On March 24, the Iranian foreign ministry, Iran’s Lebanese proxy Hezbollah, and Karzai’s office issued simultaneous alarms about Jones’ Koran-burning. Iranian foreign ministry spokesman Ramin Mehman-Parast said the incident was part of American “hegemonic plots.” Karzai called for Jones’ arrest and prosecution.

Karzai’s statement was widely reported in Iran’s government-controlled press but got limited play even in the Afghan news media. Then the Netherlands-based BNO News got involved. After making its mark in 2007 when it sold Reuters a videotaped speech by Osama Bin Laden, BNO went on to become a popular Twitter feed and is now a low budget social-media hybrid, part press-release clearinghouse and part amateur-journalism vector. When BNO began circulating a report headlined “Afghanistan, Iran condemn Koran burning in U.S.,” the story went viral.

The first Afghan protests about the Koran-burning were staged by the Shura-e Olama-e Shiia, the Kabul-based Shiite religious council dominated by Asif Mohseni, the leading Khomeinist ayatollah in Afghanistan. Mohseni is best known for having persuaded Karzai to sign off on the incendiary Afghan “rape law” in 2009 (which effectively legalized marital rape), an event that prompted protests by Afghan women and howls of international indignation.

The Khomeinist-led Koran demonstrations in Kabul were the first that most Afghans had even heard about Jones’ vulgar escapade. (You always know it’s a Khomeinist event by the tell-tale slogan, Marg Bar Yahood—Death to the Jews). This brings us back to Mazar, to the Tomb of the Exalted where most Afghans prefer to believe that the son-in-law of the Prophet Mohammed is buried, and to the famous Blue Mosque.

From accounts of last Friday’s massacre that I’ve received from several Afghan human rights activists and journalists, what emerges is a picture of an opportunity that was just waiting for a pretext. What happened did not simply result from a protest march that began at the Blue Mosque and got terribly out of hand. . .

That’s from my piece today in Dissent.

The Washington Post provides some useful and rare insight into the distance Karzai has moved from his American benefactors, although nothing about the Khomeinist orbit within which Karzai has allowed himself to be drawn. For insight into that, all you need to do is follow the money.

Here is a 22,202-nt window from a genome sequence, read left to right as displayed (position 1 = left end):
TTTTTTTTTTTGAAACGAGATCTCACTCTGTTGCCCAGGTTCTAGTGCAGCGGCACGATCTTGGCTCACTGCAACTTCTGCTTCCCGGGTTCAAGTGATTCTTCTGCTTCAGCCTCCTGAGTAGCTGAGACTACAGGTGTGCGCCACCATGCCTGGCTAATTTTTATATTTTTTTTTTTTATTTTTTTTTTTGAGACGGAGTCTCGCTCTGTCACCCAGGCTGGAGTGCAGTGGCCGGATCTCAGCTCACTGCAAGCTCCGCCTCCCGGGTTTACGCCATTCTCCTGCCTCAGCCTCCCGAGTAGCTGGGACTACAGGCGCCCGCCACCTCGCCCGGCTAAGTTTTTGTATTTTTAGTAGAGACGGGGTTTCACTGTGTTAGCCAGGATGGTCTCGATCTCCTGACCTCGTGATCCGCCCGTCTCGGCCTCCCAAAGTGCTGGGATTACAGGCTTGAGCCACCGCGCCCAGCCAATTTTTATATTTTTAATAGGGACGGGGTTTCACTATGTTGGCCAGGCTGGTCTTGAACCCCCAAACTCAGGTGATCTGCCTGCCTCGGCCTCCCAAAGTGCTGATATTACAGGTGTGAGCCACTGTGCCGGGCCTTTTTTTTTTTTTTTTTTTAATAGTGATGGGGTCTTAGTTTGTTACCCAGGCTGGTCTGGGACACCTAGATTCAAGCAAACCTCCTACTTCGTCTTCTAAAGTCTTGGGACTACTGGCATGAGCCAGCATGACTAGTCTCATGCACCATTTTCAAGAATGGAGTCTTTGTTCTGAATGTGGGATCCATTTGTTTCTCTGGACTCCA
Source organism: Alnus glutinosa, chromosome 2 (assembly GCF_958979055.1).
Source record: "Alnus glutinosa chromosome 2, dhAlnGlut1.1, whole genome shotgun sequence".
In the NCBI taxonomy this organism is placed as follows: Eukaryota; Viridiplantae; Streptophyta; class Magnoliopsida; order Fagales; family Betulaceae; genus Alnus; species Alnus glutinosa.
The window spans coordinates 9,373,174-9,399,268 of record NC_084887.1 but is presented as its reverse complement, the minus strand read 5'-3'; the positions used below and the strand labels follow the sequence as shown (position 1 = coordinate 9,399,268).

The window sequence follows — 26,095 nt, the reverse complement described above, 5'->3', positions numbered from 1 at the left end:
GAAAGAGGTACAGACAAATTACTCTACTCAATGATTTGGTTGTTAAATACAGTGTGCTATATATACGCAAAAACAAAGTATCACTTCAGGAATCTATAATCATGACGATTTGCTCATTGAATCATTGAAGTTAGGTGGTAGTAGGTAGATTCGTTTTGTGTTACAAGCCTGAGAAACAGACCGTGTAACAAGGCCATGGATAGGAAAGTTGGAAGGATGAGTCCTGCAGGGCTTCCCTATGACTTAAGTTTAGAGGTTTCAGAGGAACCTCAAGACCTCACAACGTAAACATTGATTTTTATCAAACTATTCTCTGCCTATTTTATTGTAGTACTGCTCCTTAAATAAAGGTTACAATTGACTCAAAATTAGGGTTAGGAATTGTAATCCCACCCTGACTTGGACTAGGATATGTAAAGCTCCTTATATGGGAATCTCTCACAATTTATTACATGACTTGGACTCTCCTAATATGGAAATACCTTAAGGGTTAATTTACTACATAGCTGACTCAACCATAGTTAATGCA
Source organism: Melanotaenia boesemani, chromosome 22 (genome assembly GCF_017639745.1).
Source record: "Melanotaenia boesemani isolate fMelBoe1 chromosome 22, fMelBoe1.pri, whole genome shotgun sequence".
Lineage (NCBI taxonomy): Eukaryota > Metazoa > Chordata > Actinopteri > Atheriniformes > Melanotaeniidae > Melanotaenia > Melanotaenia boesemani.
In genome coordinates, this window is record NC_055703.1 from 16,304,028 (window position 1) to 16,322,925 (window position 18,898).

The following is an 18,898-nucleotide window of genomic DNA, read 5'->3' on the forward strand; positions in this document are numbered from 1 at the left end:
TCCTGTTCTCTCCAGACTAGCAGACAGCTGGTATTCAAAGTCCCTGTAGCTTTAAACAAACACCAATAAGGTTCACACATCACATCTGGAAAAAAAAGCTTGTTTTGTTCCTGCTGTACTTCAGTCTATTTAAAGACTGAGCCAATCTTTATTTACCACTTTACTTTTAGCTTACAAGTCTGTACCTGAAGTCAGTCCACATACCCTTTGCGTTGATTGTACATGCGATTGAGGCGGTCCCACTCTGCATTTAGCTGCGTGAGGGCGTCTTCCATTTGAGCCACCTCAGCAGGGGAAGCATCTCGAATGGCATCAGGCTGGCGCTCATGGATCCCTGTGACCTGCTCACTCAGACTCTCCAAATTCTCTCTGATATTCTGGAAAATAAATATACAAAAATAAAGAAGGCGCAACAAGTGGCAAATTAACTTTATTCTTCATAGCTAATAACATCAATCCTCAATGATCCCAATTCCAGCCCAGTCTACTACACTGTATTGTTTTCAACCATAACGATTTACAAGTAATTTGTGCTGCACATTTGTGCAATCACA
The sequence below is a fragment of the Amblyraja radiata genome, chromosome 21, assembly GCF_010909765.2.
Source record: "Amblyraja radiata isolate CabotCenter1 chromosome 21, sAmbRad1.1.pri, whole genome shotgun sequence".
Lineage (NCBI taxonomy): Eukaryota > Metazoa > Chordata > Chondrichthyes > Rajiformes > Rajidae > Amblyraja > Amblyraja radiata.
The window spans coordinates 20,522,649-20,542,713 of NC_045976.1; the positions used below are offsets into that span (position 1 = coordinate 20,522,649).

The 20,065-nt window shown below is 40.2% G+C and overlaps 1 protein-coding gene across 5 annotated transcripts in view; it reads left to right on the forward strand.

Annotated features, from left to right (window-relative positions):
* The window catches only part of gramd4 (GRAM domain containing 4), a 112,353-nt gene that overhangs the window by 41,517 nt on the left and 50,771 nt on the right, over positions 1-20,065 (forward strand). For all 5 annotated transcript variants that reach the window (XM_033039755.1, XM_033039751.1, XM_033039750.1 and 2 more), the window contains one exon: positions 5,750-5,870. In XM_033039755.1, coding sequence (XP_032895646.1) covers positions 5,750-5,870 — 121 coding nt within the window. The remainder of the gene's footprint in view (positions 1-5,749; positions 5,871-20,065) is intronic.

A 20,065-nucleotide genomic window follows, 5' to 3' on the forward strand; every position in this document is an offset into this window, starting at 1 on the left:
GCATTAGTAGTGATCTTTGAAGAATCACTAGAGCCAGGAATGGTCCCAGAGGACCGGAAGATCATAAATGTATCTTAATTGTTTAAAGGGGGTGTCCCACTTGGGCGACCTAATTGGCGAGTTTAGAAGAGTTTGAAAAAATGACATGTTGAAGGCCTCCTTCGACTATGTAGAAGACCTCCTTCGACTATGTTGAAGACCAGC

There is a lot of money to follow. The Iranian payments, which officials say total millions of dollars, form what amounts to an off-the-books “presidential slush fund” that Iran fills up regularly so that Karzai can buy Afghan legislators, tribal elders and Taliban commanders. It’s quite the racket, and it has been happening under the Americans’ noses for quite some while.

Briefcases full of it. Bakshish by the barge load. And that just scratches the surface.

For an Afghan view from the front lines of the Koran-burn frenzies, here’s a report from Ehsanullah Ehsan in Kandahar. And I see that Christopher Hitchens, running on instinct alone, gets it dead to rights anyway, as usual. Karzai went out of his way to intensify mob feeling. “This caps a long period where his behavior has come to seem like a conscious collusion with warlordism, organized crime, and even with elements of the Taliban.”

Why would Karzai behave this way? Start asking that kind of question and nowhere will the discomfort be felt more acutely than in and around the White House. Well, too bad. It’s time to start asking these awkward questions, before it’s too late.

Music In The Time Of Extremism

In Pakistan, radical clerics have unleashed a religious fervor that is chilling secular voices and diminishing free speech.

Two high profile murders — the governor of the Punjab, Salman Taseer, in January, and the only Christian Cabinet minister, Shahbaz Bhatti, in March — have people from the political class to the artistic community feeling the pressure of the religious right.

We sat down with two flourishing female musicians from Lahore for their insights into making music in the time of extremism.

Singer Zeb Bangash and guitarist Haniya Aslam have chosen to write songs that are the antithesis of turmoil: Now working on their second album, the 32-year-old cousins have written a piece simply titled, "The Happy Song."

"Despite everything, there are beautiful things happening in this country," Zeb says, "there are moments of happiness, there's happiness all around, so we thought it might actually be nice to bring that together into a song."

The two women have won critical acclaim in a country where female musicians face challenges simply because they're women.

Their origins have also helped distinguish them. They are Pashtuns from the heart of the Northwest Frontier Province renamed Khyber-Pakhtunkhwa, where tradition and custom have kept women largely out of the public eye. Pursuing a career in entertainment goes against the grain of the conservative Pashtu culture.

Haniya, a graduate of Smith College, however, says she doesn't necessarily see herself as "secular.""I don't see myself as religious or secular," she says. "I think we all inhabit a space which really straddles both of them. I don't think anyone here is entirely this or that or the other."